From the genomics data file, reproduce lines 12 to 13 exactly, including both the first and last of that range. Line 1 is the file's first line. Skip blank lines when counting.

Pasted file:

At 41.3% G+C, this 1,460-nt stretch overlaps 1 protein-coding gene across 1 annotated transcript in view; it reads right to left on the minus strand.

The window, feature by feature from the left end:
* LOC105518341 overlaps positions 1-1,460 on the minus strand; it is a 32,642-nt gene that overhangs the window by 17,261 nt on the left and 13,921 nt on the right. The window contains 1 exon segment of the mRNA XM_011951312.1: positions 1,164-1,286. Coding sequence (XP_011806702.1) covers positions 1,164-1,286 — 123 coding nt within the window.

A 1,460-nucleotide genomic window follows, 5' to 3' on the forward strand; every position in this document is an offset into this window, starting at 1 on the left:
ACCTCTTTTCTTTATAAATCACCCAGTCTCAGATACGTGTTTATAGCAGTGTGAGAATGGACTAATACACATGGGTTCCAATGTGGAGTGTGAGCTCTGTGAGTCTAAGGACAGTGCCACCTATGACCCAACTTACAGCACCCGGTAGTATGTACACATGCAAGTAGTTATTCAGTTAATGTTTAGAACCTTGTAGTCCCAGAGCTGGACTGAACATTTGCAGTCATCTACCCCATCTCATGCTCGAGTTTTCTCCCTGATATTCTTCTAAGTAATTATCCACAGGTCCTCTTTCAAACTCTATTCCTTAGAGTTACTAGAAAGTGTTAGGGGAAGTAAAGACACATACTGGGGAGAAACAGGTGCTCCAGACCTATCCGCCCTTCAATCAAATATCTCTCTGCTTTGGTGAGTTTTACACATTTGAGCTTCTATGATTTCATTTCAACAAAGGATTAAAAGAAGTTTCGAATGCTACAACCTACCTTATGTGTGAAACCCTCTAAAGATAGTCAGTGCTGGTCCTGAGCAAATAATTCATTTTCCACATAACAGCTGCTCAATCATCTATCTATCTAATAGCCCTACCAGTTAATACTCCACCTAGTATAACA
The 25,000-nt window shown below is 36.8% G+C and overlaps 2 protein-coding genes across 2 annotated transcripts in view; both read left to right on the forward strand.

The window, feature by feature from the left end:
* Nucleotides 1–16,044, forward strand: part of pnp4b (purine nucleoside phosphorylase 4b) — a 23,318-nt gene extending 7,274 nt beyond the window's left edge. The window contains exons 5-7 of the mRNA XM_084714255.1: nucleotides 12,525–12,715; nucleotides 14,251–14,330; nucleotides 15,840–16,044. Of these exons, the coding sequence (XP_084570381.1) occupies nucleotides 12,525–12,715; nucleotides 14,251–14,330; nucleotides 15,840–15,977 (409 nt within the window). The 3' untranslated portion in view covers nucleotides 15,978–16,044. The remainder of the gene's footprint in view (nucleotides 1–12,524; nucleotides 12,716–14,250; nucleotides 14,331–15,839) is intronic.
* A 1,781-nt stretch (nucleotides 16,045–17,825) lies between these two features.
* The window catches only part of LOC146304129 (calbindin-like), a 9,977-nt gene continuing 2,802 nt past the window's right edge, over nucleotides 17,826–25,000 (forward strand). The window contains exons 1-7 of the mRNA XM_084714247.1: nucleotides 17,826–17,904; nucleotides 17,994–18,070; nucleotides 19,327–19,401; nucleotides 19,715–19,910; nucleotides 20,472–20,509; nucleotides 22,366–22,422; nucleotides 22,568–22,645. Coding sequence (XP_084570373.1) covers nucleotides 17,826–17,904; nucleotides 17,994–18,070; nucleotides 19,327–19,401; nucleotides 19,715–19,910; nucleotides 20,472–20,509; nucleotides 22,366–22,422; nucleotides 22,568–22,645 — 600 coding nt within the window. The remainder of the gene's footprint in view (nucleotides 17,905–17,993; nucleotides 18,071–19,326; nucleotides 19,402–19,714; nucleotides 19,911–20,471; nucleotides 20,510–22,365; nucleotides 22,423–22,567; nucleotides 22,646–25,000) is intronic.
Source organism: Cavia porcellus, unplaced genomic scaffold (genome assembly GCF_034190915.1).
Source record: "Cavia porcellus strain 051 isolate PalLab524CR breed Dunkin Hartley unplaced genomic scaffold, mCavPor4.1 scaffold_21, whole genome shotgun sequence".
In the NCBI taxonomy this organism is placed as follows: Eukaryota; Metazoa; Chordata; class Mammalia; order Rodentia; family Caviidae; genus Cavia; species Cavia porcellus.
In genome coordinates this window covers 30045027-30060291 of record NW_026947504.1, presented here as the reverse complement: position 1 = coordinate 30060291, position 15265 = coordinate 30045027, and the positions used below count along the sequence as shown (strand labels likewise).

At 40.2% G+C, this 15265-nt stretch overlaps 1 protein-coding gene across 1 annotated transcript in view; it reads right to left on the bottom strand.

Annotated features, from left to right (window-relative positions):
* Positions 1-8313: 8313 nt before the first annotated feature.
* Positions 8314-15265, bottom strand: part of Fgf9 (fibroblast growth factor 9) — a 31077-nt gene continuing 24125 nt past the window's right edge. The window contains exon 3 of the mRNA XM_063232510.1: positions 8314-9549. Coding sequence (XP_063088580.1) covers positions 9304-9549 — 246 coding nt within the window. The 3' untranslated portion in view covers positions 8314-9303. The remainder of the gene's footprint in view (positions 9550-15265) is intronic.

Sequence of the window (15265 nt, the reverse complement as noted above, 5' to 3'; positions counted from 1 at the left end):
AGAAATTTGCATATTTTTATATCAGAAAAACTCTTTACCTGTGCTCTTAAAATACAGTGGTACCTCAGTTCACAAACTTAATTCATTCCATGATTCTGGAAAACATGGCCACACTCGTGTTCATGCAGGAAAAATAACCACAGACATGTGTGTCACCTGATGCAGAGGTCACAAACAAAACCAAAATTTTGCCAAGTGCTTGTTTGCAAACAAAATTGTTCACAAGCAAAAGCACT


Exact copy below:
Source record: "Cavia porcellus strain 051 isolate PalLab524CR breed Dunkin Hartley unplaced genomic scaffold, mCavPor4.1 scaffold_21, whole genome shotgun sequence".
In the NCBI taxonomy this organism is placed as follows: Eukaryota; Metazoa; Chordata; class Mammalia; order Rodentia; family Caviidae; genus Cavia; species Cavia porcellus.